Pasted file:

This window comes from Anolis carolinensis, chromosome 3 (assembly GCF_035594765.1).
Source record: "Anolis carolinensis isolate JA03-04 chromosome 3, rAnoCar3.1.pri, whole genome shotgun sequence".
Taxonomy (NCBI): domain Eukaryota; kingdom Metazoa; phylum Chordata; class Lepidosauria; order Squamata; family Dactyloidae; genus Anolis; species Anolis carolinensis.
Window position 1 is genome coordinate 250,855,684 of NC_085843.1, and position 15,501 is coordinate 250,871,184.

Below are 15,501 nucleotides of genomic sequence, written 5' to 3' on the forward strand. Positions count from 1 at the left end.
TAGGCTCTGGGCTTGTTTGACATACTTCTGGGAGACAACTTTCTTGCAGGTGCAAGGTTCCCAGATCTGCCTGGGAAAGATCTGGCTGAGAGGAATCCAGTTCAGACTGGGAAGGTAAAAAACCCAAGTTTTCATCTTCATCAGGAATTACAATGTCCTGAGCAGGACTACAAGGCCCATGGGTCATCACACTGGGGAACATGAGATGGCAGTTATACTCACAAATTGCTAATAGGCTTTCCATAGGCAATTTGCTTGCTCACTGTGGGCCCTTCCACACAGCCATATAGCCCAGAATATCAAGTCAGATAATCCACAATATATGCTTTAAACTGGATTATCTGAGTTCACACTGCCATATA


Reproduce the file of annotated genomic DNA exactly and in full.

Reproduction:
This window comes from Anolis carolinensis, chromosome 3 (assembly GCF_035594765.1).
Source record: "Anolis carolinensis isolate JA03-04 chromosome 3, rAnoCar3.1.pri, whole genome shotgun sequence".
Taxonomy (NCBI): domain Eukaryota; kingdom Metazoa; phylum Chordata; class Lepidosauria; order Squamata; family Dactyloidae; genus Anolis; species Anolis carolinensis.
Window position 1 is genome coordinate 250,855,684 of NC_085843.1, and position 15,501 is coordinate 250,871,184.

Below are 15,501 nucleotides of genomic sequence, written 5' to 3' on the forward strand. Positions count from 1 at the left end.
TAGGCTCTGGGCTTGTTTGACATACTTCTGGGAGACAACTTTCTTGCAGGTGCAAGGTTCCCAGATCTGCCTGGGAAAGATCTGGCTGAGAGGAATCCAGTTCAGACTGGGAAGGTAAAAAACCCAAGTTTTCATCTTCATCAGGAATTACAATGTCCTGAGCAGGACTACAAGGCCCATGGGTCATCACACTGGGGAACATGAGATGGCAGTTATACTCACAAATTGCTAATAGGCTTTCCATAGGCAATTTGCTTGCTCACTGTGGGCCCTTCCACACAGCCATATAGCCCAGAATATCAAGTCAGATAATCCACAATATATGCTTTAAACTGGATTATCTGAGTTCACACTGCCATATA